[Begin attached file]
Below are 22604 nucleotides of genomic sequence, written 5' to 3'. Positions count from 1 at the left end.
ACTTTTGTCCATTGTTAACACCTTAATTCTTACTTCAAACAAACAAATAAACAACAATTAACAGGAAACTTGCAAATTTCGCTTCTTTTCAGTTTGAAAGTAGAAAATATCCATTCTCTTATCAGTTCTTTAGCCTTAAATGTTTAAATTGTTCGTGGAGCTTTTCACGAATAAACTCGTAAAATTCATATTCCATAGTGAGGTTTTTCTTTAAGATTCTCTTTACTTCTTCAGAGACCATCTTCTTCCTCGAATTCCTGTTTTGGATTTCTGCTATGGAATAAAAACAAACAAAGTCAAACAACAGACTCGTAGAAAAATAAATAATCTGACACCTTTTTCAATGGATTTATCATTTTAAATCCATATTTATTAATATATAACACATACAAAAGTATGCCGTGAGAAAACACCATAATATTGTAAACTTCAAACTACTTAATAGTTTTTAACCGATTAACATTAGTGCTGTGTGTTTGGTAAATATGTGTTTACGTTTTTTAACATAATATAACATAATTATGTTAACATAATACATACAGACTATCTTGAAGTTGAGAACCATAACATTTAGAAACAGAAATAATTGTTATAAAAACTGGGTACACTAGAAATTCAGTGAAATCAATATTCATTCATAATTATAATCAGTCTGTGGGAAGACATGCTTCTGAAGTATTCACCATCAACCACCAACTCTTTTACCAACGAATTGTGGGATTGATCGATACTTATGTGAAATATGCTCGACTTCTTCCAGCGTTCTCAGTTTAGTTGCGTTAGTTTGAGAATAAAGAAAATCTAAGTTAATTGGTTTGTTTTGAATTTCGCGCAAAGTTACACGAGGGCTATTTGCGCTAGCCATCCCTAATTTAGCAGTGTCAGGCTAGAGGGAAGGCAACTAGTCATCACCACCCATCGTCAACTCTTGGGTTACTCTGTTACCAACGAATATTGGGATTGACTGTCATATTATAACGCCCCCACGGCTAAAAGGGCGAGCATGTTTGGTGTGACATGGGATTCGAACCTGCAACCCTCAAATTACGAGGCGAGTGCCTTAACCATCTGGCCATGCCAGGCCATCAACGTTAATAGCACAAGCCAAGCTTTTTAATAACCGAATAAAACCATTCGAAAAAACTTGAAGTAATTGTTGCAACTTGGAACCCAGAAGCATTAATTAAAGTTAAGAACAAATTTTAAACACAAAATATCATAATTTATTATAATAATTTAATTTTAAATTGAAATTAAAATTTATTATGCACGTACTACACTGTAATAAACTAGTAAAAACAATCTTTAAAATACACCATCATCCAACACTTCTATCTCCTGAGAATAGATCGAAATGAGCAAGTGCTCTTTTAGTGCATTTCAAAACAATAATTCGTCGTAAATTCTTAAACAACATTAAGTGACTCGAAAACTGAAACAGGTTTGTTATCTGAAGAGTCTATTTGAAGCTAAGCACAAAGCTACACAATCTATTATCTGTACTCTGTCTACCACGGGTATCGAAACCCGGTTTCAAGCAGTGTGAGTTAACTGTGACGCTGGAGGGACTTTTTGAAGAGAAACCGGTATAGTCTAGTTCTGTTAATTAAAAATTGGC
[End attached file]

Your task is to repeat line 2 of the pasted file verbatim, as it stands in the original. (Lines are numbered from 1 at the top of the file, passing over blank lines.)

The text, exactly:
ACTTTTGTCCATTGTTAACACCTTAATTCTTACTTCAAACAAACAAATAAACAACAATTAACAGGAAACTTGCAAATTTCGCTTCTTTTCAGTTTGAAAGTAGAAAATATCCATTCTCTTATCAGTTCTTTAGCCTTAAATGTTTAAATTGTTCGTGGAGCTTTTCACGAATAAACTCGTAAAATTCATATTCCATAGTGAGGTTTTTCTTTAAGATTCTCTTTACTTCTTCAGAGACCATCTTCTTCCTCGAATTCCTGTTTTGGATTTCTGCTATGGAATAAAAACAAACAAAGTCAAACAACAGACTCGTAGAAAAATAAATAATCTGACACCTTTTTCAATGGATTTATCATTTTAAATCCATATTTATTAATATATAACACATACAAAAGTATGCCGTGAGAAAACACCATAATATTGTAAACTTCAAACTACTTAATAGTTTTTAACCGATTAACATTAGTGCTGTGTGTTTGGTAAATATGTGTTTACGTTTTTTAACATAATATAACATAATTATGTTAACATAATACATACAGACTATCTTGAAGTTGAGAACCATAACATTTAGAAACAGAAATAATTGTTATAAAAACTGGGTACACTAGAAATTCAGTGAAATCAATATTCATTCATAATTATAATCAGTCTGTGGGAAGACATGCTTCTGAAGTATTCACCATCAACCACCAACTCTTTTACCAACGAATTGTGGGATTGATCGATACTTATGTGAAATATGCTCGACTTCTTCCAGCGTTCTCAGTTTAGTTGCGTTAGTTTGAGAATAAAGAAAATCTAAGTTAATTGGTTTGTTTTGAATTTCGCGCAAAGTTACACGAGGGCTATTTGCGCTAGCCATCCCTAATTTAGCAGTGTCAGGCTAGAGGGAAGGCAACTAGTCATCACCACCCATCGTCAACTCTTGGGTTACTCTGTTACCAACGAATATTGGGATTGACTGTCATATTATAACGCCCCCACGGCTAAAAGGGCGAGCATGTTTGGTGTGACATGGGATTCGAACCTGCAACCCTCAAATTACGAGGCGAGTGCCTTAACCATCTGGCCATGCCAGGCCATCAACGTTAATAGCACAAGCCAAGCTTTTTAATAACCGAATAAAACCATTCGAAAAAACTTGAAGTAATTGTTGCAACTTGGAACCCAGAAGCATTAATTAAAGTTAAGAACAAATTTTAAACACAAAATATCATAATTTATTATAATAATTTAATTTTAAATTGAAATTAAAATTTATTATGCACGTACTACACTGTAATAAACTAGTAAAAACAATCTTTAAAATACACCATCATCCAACACTTCTATCTCCTGAGAATAGATCGAAATGAGCAAGTGCTCTTTTAGTGCATTTCAAAACAATAATTCGTCGTAAATTCTTAAACAACATTAAGTGACTCGAAAACTGAAACAGGTTTGTTATCTGAAGAGTCTATTTGAAGCTAAGCACAAAGCTACACAATCTATTATCTGTACTCTGTCTACCACGGGTATCGAAACCCGGTTTCAAGCAGTGTGAGTTAACTGTGACGCTGGAGGGACTTTTTGAAGAGAAACCGGTATAGTCTAGTTCTGTTAATTAAAAATTGGC